Co-Lin trustees hear plans for new projects
The sounds of student life could soon be competing with theechoes of heavy machinery and other construction at Copiah-LincolnCommunity College’s Wesson campus.
At Thursday’s meeting, the school’s board of trustees discussedreplacing the Mullen Gymnasium bleachers and received a report onbids for a new men’s dormitory.
Nine proposals, all within the same price range, were submitted forthe project. The highest bid was $3.7 million and the second lowestwas roughly $3,000 under the best bid of $3.1 million, said collegepresident Dr. Ronnie Nettles.
“A little more than I had hoped for,” said Nettles while discussingthe construction bids.
Nettles said school officials were thinking in terms of a bidcloser to $2.9 million. Offering the lowest bid on the project wasColeman Hammons Construction Co. Inc.
The state Bureau of Buildings and Grounds and Real PropertyManagement must certify the bid award before the project can begin,which school officials hope will be soon. A 270-day contract periodwould allow the new dorm to be constructed by next school year, butweather and other variables could impact that timetable.
The new residence hall is expected to face Mission Hill Road and belocated near the softball field. A discussion on the new building’sname is expected at next month’s meeting, Nettles said.
In related matters, basketball enthusiasts and frequent visitors ofthe Mullen Gymnasium could also possibly see an update to thefacility, said Nettles. Trustees authorized the administration torequest bids to replace the gym’s bleachers.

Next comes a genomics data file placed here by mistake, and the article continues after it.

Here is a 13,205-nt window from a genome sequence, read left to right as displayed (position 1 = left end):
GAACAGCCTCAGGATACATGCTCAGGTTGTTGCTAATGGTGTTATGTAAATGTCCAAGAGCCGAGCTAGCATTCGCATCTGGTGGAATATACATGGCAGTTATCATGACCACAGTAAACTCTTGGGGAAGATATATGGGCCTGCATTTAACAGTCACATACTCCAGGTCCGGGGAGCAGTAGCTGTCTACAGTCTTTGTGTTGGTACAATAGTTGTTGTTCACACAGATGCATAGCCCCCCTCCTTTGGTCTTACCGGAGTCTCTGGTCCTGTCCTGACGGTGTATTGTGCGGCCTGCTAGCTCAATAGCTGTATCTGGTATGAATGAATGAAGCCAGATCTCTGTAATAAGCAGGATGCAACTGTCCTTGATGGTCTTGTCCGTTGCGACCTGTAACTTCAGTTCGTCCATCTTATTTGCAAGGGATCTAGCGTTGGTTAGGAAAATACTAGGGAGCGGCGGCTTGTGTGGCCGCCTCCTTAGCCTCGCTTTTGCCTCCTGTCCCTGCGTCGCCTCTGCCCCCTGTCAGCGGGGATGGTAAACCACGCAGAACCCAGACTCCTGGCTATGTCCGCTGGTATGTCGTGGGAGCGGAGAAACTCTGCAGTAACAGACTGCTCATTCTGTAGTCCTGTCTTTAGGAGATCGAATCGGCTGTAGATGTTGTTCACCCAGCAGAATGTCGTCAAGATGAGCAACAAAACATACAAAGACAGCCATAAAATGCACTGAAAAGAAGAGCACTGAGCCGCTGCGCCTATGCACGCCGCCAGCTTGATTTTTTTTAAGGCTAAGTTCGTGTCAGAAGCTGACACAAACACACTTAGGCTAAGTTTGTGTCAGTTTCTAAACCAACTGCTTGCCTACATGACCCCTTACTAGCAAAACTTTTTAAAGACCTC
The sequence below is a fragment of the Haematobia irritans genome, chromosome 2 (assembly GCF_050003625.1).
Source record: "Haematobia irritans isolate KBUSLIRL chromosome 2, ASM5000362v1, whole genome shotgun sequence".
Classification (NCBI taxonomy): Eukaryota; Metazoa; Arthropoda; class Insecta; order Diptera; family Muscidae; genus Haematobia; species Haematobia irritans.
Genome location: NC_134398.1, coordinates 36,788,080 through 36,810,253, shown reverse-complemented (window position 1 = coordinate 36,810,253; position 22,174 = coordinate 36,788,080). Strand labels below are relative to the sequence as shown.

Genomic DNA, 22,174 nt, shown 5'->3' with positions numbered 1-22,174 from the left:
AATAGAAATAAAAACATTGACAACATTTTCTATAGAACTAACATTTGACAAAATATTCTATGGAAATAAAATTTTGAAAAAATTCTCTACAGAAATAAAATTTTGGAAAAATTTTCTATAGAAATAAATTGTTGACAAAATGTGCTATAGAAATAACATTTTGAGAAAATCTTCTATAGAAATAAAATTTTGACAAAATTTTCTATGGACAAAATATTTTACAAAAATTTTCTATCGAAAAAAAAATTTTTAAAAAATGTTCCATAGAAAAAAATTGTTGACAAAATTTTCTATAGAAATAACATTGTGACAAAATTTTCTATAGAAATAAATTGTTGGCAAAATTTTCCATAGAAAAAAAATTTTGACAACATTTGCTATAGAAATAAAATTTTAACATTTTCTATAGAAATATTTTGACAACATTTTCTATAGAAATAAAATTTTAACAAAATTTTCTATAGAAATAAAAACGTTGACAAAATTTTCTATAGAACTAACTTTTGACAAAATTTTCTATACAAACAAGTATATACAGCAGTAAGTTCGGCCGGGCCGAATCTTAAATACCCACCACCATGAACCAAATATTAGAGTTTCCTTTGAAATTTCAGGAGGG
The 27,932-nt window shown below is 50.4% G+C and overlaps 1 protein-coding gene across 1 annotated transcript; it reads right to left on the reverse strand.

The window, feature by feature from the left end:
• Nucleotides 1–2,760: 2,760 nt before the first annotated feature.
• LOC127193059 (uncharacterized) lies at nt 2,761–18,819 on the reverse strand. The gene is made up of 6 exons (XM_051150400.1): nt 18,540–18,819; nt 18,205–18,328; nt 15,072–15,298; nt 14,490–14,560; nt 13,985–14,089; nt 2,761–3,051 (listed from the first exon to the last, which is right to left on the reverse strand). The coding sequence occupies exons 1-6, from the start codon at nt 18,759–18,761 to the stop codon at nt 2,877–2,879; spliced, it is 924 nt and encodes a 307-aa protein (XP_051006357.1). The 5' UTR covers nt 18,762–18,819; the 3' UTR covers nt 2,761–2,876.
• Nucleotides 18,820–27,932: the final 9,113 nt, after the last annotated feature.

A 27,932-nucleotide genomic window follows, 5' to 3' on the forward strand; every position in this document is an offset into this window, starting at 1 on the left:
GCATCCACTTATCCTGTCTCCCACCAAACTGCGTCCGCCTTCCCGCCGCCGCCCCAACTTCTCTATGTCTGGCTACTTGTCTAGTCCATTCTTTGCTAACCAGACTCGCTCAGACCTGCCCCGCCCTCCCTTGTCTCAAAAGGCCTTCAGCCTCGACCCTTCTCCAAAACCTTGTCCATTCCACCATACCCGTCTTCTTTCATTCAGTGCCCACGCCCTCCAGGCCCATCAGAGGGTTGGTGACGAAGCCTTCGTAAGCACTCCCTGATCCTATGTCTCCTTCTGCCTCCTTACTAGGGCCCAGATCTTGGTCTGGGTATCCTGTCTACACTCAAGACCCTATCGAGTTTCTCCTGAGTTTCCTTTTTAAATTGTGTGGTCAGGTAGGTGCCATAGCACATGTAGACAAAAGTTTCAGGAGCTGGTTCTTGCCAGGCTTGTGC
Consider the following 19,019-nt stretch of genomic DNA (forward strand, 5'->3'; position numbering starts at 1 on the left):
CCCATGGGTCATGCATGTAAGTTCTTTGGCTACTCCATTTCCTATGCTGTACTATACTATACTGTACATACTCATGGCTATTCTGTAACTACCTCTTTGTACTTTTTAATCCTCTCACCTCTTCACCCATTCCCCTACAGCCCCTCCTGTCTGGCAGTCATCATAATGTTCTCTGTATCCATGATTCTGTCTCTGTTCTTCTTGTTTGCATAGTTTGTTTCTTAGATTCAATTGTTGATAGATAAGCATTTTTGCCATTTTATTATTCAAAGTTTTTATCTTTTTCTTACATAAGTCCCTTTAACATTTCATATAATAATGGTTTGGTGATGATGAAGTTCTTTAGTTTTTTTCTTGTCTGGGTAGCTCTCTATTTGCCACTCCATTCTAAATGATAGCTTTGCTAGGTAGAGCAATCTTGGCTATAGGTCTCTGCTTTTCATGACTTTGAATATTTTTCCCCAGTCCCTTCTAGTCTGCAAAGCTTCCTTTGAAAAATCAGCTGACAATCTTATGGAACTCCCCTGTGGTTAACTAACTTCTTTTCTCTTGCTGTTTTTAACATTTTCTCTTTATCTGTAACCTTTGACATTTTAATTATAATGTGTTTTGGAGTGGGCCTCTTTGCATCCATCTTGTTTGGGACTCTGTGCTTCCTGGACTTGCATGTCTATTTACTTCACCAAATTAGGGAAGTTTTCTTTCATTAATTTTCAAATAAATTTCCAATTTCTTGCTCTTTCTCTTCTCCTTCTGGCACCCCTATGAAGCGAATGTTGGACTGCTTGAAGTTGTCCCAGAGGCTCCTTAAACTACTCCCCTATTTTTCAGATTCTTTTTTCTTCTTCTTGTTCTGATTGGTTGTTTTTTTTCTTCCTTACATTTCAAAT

School officials said the original seating, from 1976, is missinghandrails and made of wood and could pose potential safetythreats.
“I’m concerned someone might slip through,” Nettles said.
The college began phase one of restoring the gym last month whenthe gym’s playing surface was refinished.
It was also reported that the Mississippi State Board for Communityand Junior Colleges has recommended the college’s Practical NursingProgram for full accreditation. Administrators addressed twoenrollment and faculty issues cited during a previous visit and theprogram is now accredited for eight years.
Board members seemed not only pleased with the updates to thecollege, but with the number of enrolling students they hope willbe able to take advantage of the upcoming changes.
Preliminary headcount enrollment for the fall is 4,047, accordingto a report made during the meeting. The number ranks 15th in thestate and is higher than three Mississippi universities.
“Our enrollment is looking good,” said board member Thelma Newsome.”When students move in, it makes us feel good that we’recontributing to our communities.”